Kayaking is becoming an increasingly popular extreme water sport. You should always seek professional guidance when beginning a new extreme sport, but here are our simple tips to get you started, and to keep you upright.

1. Getting into the kayak. You will need to find a calm, shallow spot of water, where there are no rocks. Place the kayak into the water with the bow front, and your hand firmly grasping the stern grab loop. The seating part of the vessel should be in water which is shallow enough to stand in.
You should approach the kayak with your paddle in one hand, walking alongside it up to the cockpit. Make sure that it is secure before you attempt to enter. Place your paddle across the boat, just behind the seat. Then reach your closest hand across the kayak and steady the vessel, keeping hold of the paddle with your other hand.

You then need to place your first leg into the boat, shift your weight over, keeping your other leg on the ground, then move to sit on the kayak. Keep steady, and your hand on the paddle at all times. Now bring your other leg into the boat, leaning back and keeping your first foot on the floor of the kayak. Slide down into the cockpit, keeping your balance using the paddle if necessary, place both feet firmly on the floor.

2. Now it is time to learn how to hold the paddle, you can practise this on dry land before entering the water. A kayak paddle is different to a canoe paddle in that it has two blades attached to the shaft. You hold the shaft, and use the blades to pull yourself through the water.
Make sure that you are holding it in the correct direction, the smooth or concave side should be facing you, this will make a difference in the power of your strokes. Many paddles are asymmetrical so make sure that you have it the right way up, the top is more horizontal than the bottom half. Use the writing as a guideline, it should be upright at all times.
Learn your grip, right handed people will control with their right hand, and the paddle will rotate and move in their other loose hand. Your control hand will not change it’s position at all. Now grab the paddle, have your hands on the centre, about a shoulder width apart. Keep your legs in the thigh braces and the balls of your feet against the feet supports.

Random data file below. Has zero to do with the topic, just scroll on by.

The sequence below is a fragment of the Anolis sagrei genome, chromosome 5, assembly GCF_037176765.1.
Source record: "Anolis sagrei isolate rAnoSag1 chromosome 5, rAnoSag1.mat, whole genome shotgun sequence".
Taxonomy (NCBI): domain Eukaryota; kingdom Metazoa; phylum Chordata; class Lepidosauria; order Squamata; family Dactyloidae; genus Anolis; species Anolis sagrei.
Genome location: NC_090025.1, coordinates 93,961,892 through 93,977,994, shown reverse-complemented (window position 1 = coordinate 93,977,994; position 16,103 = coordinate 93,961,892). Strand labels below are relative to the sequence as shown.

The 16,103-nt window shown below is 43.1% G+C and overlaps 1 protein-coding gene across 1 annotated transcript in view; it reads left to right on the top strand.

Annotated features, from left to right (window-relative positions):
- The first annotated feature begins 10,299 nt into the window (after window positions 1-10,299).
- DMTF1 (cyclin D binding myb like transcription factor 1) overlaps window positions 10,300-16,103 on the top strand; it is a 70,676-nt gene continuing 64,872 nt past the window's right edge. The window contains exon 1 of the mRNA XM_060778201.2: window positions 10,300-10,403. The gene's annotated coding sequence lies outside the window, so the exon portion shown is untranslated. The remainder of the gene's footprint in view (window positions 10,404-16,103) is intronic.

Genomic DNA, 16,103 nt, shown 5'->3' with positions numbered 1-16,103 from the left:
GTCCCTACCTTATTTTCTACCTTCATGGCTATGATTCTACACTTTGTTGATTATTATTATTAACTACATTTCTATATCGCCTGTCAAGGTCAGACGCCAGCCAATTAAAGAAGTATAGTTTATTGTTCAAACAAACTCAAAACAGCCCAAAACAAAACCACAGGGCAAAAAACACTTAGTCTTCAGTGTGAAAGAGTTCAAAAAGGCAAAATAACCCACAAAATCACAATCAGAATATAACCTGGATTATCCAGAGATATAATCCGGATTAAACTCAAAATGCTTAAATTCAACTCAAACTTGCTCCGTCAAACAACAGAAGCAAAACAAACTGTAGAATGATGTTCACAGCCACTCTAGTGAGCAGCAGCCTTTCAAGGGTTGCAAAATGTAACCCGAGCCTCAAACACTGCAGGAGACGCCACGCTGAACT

Once you are comfortable in your position and have your grip ready on the paddle, you need to rotate your body whilst moving your arms in and out. If you want to stroke on the right hand side of the boat, your need to rotate your body anti-clockwise whilst extending your right arm and pulling your left arm in. The next stroke means on the left hand side and you will need to rotate your grip. Bend your wrist on the control hand and rotate the paddle in your other hand until it is lined up to enter the water at the right angle.
Keep rotating your torso and the paddle within your loose hand, keeping your grip on the control hand at all times, extending and retracting your arms to achieve the correct angle.
3. Getting out of the Kayak. This is not as easy as it sounds for first timers. We recommend that your always secure your boat with a tie line before exiting. Use your paddle to keep the vessel steady at all times.
Get yourself into a crouching position, for quayside exits, swing bottom first onto the dock, swiftly followed by your legs. If you want to exit to shoreside, you would be better crouching then standing, and putting a leg onto dry land first, then bringing the rest of your body over.

Here at Get Afloat we are passionate about getting people more active, and out on the water. Please do let us know if you try Kayaking, and we would love to see some pictures.

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